Saturday, June 30, 2012

Happy harai

On a bright June moonlit night during harai, the sacred music
and white robes both ripple outwards. How cool it is!
— Teika

Friday, June 29, 2012

The feeling is frayed and Day-Glo, too

A couple of years ago, a popular Internet forward was links to photos of various alcoholic beverages and cocktails — as crystallized and viewed under an electron microscope. The images (still online, of course) were usually colorful and sometimes breathtaking. Great wallpaper, anyway.

Someone finally applied the same lens to caffeine. So here's an up-close and personal look at the substance with which we're already otherwise f-f-f-familiar ...

Tuesday, June 26, 2012

Tuesday tea tunes: Holo-tea with Hatsune Miku

Last week, I was at a visual communication conference in Utah, presenting some of my research into virtual pop stars. (Quick version of long story: If you saw the Tupac hologram this spring, they've been doing much more interesting stuff like that in Japan for years.) One, in particular, is a Japanese vocaloid called Hatsune Miku. Of course, someone has written a tea-related song for her (a few, in fact). It's an unusually mid-tempo, alt-rock strummer called "Mint Tea" ...

Thursday, June 21, 2012

Bitch session on the road

My old nemesis: Mr. Coffee.

Traveling this week, staying in three different hotels. Two in Iowa, one in Utah. A decent cup of tea will not be had, I know, even with the good stuff I brought along. But my how I try.

In every room, the proprietors have "conveniently" placed a Mr. Coffee. Cursed little things. They always reek of the black. So I scrub, and I wipe, and I rinse. My bancha still tastes like bean.

(They made a Mrs. Tea once, in the mid-’90s. Cute thing, with a real teapot under the drip. But really, drip is not the best way to steep your tea.)

Usually, it's the available water that ruins the experience. I grab a bottle when I can, but can't always. The third circle of hell is a cup of tea made with hotel tap. Mmmm, calci-riffic!

The fifth circle: The restaurant bag basket. The lukewarm water. That stainless-steel pitcher with the lid that never quite fits right and a volume somehow less than the corresponding cup. At least it's not one of those glass bulbs with the black plastic neck (the Hottle, shudder) ...

God, I'm spoiled. Despite all this kvetching, I'm having a wonderful trip ... ;-)

Tuesday, June 19, 2012

Tuesday tea tunes: Just Before June, in June

Always a sucker for young gents who scrawl things on their guitars, here's a YouTube trio called Just Before June singing "The Tea Song" — "We don't have milk and sugar / just each other's company ..."

Saturday, June 16, 2012

Ideas and sensations: Happy Bloomsday!

Today is Bloomsday, June 16, the day the action of James Joyce's Ulysses takes place. Here's a tea moment from chapter 1:

Buck Mulligan frowned quickly and said:
-- What? Where? I can't remember anything. I remember only ideas and sensations. Why? What happened in the name of God?
-- You were making tea, Stephen said, and I went across the landing to get more hot water. Your mother and some visitor came out of the drawingroom. She asked you who was in your room.
-- Yes? Buck Mulligan said. What did I say? I forget.
-- You said, Stephen answered, O, it's only Dedalus whose mother is beastly dead.
A flush which made him seem younger and more engaging rose to Buck Mulligan's cheek.
-- Did I say that? he asked. Well? What harm is that?

Thursday, June 14, 2012

Alfred Hitchcock presents: tea

We recently watched "Marnie," a 1964 Alfred Hitchcock thriller (well, it's not very thrilling, really). It's a fairly tedious psyche-drama. But I have to share this scene from the middle of the film. Start the video below and skip ahead to about 6:00.

Sean Connery's Mark Rutland is bringing his captured bride home for tea with his father and sister. The script ably utilizes tea as a means of quickly drawing the characters.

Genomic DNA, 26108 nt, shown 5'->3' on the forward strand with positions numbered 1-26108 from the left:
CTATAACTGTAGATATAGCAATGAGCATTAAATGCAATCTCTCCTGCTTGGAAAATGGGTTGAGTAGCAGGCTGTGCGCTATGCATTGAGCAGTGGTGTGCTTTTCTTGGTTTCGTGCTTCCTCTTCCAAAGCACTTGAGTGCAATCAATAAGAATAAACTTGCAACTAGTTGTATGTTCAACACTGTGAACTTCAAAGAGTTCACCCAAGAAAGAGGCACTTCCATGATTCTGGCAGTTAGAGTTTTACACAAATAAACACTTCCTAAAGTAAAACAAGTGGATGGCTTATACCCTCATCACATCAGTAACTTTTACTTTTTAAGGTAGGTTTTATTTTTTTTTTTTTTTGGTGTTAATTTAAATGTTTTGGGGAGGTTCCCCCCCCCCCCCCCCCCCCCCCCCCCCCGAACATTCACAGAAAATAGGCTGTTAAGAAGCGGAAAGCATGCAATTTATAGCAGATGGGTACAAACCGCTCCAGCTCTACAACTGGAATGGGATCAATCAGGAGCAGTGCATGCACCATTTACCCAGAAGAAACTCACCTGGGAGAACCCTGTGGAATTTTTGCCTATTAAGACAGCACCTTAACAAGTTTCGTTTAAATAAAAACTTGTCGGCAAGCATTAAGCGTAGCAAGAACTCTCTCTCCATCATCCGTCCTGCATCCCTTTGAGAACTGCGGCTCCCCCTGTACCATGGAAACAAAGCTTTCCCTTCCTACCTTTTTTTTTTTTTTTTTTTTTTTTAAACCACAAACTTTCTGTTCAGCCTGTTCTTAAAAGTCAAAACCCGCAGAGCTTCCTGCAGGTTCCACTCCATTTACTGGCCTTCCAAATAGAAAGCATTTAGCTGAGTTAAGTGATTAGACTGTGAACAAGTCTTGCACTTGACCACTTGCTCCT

The fuddy-duddy old man likes his "strong, please, no milk, two lumps of sugar," then goes on about insisting on keeping quality tea on hand. Connery, trying to break away from Bond and in full leering mode, says to his sister, "You take yours with lemon, don't you, Lil?" Himself, he calls for "Strong with a dash of rum for me," which dad disdains as "spinster's tea," adding, "Mucking up tea with strong drink. There's something sneaky about it, eh?"

Wednesday, June 13, 2012

Tea + beer

Suddenly my in-box is frothy with news of different attempts to combine tea and beer. If that sounds like your cup of ale, here are some of the watered/tea'd-down summertime combinations:

• The now-venerable Great Lakes Brewery in Toronto has its Green Tea Ale, which is reportedly big on the actual tea flavor but gets medium reviews.

• Coors, of all places, now has its own blend: Coors Light Iced T. Says the WSJ: "The citrus-like, iced tea-flavored beer will have roughly 4% alcohol content but no caffeine." So the point of drinking this would be ...?

• A more innovative and promising idea is fermenting on the other side of the world: the Yeastie Boys in New Zealand have created a trophy-winning "Gunnamatta" India Pale Ale, using Earl Grey tea leaves (from fellow Wellington business t Leaf T) instead of hops — so the tea is an integral part of the brew and not a mere flavor additive. As one of the brewmeisters says, "I just got fed up with chocolate and coffee beers being the trend du jour and thought it was time to put tea into the limelight." Amen, brother. Alas, Yeastie products aren't exactly easy to find over here.

Tuesday, June 12, 2012

Tuesday tea tunes: Atmosphere

Found this grouping of tea-related music on Soundcloud. Three tracks of blissful atmospheric music — the kind perfect for a gongfu ceremony, perhaps — and one oddly placed pop song:

Friday, June 8, 2012

Suzushi (coolness)

The rush-thatched roof looks cool;
even from the bridge one can make out the aroma of tea.

Wednesday, June 6, 2012

Margaret, what is the tea master?!

Korean tea, Korean tea, Korean tea!

Everywhere I go now, tea people are yammering about Korean tea. I've had Korean greens a few times before, but nothing's really knocked me out. Someone in Seoul, however, must have coughed up the dough for an image consultant and a marketing campaign, because the buzz about Korean teas is boiling over. In conjunction, Korea just sent an enormous delegation to the World Tea Expo last weekend in Las Vegas, so expect to have more news m*a*s*hed in your face.

Even the label of the sample packet I just tried touts "the up-and-coming tea growing district of Seogwang." When I stopped at Tea Gschwendner recently to stock up (my cupboard must always contain some of their south India white and a lot of their Keemun), I got the Korean sales pitch. So I took a sample of their new South Korea Seogwang Sencha (not in their catalog yet). It's a fine sencha, nothing to blog in capital letters about. It improves noticeably with a hotter brew (go for 190 degrees instead of the usual cooler temperatures for greens), showing off a firm balance between astringency and fruitiness. I'd drink it again. OK?!